- If a child interrupts while you’re reading, hold your hand up to quiet him. Kids will interrupt, but out of respect for the others, they need to wait for a more appropriate opportunity. Keep reading, then after you’re done, invite questions and comments.
- Ask engaging questions. Kids love giving their opinions, so you might ask, “What do you think is going to happen next?”
I never would’ve thought I’d be creating a list of books of children’s books for story time. As much as I love reading to my kids, reading to a roomful of children is entirely different.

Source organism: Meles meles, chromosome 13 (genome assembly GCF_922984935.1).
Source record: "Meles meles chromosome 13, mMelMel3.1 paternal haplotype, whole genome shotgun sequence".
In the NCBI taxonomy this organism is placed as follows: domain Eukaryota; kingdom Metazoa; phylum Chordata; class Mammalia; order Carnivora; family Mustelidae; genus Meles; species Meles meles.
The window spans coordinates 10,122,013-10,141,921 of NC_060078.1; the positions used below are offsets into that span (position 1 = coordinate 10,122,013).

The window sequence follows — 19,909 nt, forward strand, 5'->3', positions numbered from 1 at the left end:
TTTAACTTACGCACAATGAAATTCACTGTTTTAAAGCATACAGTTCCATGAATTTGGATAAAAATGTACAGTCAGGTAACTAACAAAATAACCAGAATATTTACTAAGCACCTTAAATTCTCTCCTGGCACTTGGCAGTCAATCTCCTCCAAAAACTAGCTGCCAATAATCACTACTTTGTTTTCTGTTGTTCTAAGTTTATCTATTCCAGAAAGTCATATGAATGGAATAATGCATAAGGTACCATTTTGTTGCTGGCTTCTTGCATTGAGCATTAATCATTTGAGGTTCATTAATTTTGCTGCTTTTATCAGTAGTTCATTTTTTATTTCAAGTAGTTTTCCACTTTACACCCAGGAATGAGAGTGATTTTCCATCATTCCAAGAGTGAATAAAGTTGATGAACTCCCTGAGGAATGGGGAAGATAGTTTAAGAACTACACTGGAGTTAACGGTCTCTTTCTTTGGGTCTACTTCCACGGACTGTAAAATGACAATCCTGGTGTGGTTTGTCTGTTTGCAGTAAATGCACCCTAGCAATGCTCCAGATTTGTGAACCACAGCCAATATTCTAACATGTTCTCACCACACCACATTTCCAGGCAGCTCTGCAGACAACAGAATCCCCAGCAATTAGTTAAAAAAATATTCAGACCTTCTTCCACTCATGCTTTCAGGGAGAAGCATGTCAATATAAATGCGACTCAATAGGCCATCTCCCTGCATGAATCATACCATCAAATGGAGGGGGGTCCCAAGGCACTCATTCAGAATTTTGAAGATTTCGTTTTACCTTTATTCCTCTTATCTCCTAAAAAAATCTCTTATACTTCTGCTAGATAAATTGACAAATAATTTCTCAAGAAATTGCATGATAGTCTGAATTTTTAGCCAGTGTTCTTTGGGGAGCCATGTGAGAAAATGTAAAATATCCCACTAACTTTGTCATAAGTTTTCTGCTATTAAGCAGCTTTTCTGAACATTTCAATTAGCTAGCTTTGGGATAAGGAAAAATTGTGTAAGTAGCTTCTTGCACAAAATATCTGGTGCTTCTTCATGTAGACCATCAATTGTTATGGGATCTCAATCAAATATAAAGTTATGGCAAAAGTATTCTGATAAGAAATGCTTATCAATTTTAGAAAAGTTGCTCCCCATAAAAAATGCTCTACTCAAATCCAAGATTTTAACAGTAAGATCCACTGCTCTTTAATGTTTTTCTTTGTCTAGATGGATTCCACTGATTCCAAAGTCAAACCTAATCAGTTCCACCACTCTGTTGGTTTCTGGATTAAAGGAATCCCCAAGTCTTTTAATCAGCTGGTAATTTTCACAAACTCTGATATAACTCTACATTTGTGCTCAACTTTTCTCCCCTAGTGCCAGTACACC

But I had a blast, and those monthly story times became a highlight for me. I loved sharing books my kids and I loved, encouraging his classmates to read at home, and even putting on a few theatrics here and there as I read.
Read these next:
- Top Children’s Books to Get Ready for First Grade
- 20 Easy Activities for 3 Year Olds You Can Do Any Day
- 14 Children’s Books about Peace
- Top Educational Activities for 3 Year Olds
- Why Technology Is Unnecessary for Your Kids (Even In These Modern Times)